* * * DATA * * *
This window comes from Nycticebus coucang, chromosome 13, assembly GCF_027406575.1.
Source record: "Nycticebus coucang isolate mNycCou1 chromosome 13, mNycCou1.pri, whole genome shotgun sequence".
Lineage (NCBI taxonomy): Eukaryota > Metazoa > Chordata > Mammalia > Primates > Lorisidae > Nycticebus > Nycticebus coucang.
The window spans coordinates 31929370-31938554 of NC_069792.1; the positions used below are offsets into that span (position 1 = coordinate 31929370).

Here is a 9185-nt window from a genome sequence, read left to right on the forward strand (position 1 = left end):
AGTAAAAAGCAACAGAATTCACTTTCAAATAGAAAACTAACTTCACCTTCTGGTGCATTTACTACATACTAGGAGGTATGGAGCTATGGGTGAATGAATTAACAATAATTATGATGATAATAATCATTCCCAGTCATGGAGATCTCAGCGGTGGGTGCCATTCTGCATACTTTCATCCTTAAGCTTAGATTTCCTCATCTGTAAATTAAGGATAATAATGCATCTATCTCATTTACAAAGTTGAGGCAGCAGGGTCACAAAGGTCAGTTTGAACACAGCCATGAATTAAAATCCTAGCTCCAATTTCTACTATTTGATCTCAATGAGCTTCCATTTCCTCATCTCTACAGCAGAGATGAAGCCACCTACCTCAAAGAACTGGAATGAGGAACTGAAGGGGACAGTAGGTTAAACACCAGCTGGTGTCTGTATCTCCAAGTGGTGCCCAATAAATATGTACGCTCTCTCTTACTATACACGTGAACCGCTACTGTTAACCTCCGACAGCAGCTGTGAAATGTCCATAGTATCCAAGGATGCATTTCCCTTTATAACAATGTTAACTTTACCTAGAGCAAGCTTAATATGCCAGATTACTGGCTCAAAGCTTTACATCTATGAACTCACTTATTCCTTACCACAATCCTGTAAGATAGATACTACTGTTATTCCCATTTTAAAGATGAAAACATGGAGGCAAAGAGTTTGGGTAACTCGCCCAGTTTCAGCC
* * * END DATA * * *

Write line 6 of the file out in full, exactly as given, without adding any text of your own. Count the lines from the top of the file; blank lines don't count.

AGTAAAAAGCAACAGAATTCACTTTCAAATAGAAAACTAACTTCACCTTCTGGTGCATTTACTACATACTAGGAGGTATGGAGCTATGGGTGAATGAATTAACAATAATTATGATGATAATAATCATTCCCAGTCATGGAGATCTCAGCGGTGGGTGCCATTCTGCATACTTTCATCCTTAAGCTTAGATTTCCTCATCTGTAAATTAAGGATAATAATGCATCTATCTCATTTACAAAGTTGAGGCAGCAGGGTCACAAAGGTCAGTTTGAACACAGCCATGAATTAAAATCCTAGCTCCAATTTCTACTATTTGATCTCAATGAGCTTCCATTTCCTCATCTCTACAGCAGAGATGAAGCCACCTACCTCAAAGAACTGGAATGAGGAACTGAAGGGGACAGTAGGTTAAACACCAGCTGGTGTCTGTATCTCCAAGTGGTGCCCAATAAATATGTACGCTCTCTCTTACTATACACGTGAACCGCTACTGTTAACCTCCGACAGCAGCTGTGAAATGTCCATAGTATCCAAGGATGCATTTCCCTTTATAACAATGTTAACTTTACCTAGAGCAAGCTTAATATGCCAGATTACTGGCTCAAAGCTTTACATCTATGAACTCACTTATTCCTTACCACAATCCTGTAAGATAGATACTACTGTTATTCCCATTTTAAAGATGAAAACATGGAGGCAAAGAGTTTGGGTAACTCGCCCAGTTTCAGCC